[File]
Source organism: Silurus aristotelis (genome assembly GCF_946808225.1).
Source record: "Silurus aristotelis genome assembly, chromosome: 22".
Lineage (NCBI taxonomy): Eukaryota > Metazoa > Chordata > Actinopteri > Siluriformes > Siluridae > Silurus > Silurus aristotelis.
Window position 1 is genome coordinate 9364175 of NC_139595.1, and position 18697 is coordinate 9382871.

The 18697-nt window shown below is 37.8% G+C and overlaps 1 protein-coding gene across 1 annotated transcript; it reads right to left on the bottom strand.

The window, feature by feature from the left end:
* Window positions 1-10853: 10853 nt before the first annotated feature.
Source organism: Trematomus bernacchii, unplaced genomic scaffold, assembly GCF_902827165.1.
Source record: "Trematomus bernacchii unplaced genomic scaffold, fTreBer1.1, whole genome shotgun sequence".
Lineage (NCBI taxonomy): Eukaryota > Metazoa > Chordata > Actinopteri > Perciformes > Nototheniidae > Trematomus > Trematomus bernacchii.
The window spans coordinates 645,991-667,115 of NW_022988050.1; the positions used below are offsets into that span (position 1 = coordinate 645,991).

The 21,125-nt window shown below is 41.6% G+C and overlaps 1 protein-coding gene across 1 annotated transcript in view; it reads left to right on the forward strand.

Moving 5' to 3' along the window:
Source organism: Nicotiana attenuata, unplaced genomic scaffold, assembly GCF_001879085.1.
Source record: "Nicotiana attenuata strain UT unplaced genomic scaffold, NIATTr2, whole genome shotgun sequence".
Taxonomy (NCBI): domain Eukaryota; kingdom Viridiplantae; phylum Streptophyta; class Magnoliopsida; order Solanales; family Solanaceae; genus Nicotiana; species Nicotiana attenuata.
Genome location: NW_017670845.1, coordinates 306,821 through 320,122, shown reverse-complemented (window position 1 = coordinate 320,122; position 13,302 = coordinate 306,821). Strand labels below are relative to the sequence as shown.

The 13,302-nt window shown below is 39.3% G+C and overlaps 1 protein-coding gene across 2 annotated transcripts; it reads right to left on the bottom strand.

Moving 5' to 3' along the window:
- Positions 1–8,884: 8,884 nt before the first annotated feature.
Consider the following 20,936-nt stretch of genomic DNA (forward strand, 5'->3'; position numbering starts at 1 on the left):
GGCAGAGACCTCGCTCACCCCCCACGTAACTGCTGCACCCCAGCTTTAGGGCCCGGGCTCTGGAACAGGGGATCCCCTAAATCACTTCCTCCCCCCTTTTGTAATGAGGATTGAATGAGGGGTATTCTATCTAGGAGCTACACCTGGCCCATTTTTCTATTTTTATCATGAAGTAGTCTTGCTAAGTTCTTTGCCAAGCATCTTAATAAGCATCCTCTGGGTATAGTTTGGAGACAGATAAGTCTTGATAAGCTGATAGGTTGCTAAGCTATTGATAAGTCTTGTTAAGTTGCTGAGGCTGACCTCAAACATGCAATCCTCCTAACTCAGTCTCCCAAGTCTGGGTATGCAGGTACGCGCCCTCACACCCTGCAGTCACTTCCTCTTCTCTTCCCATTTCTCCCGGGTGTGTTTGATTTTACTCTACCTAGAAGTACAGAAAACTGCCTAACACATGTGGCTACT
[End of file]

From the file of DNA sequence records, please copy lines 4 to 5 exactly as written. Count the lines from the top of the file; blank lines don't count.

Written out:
Window position 1 is genome coordinate 9364175 of NC_139595.1, and position 18697 is coordinate 9382871.

The 18697-nt window shown below is 37.8% G+C and overlaps 1 protein-coding gene across 1 annotated transcript; it reads right to left on the bottom strand.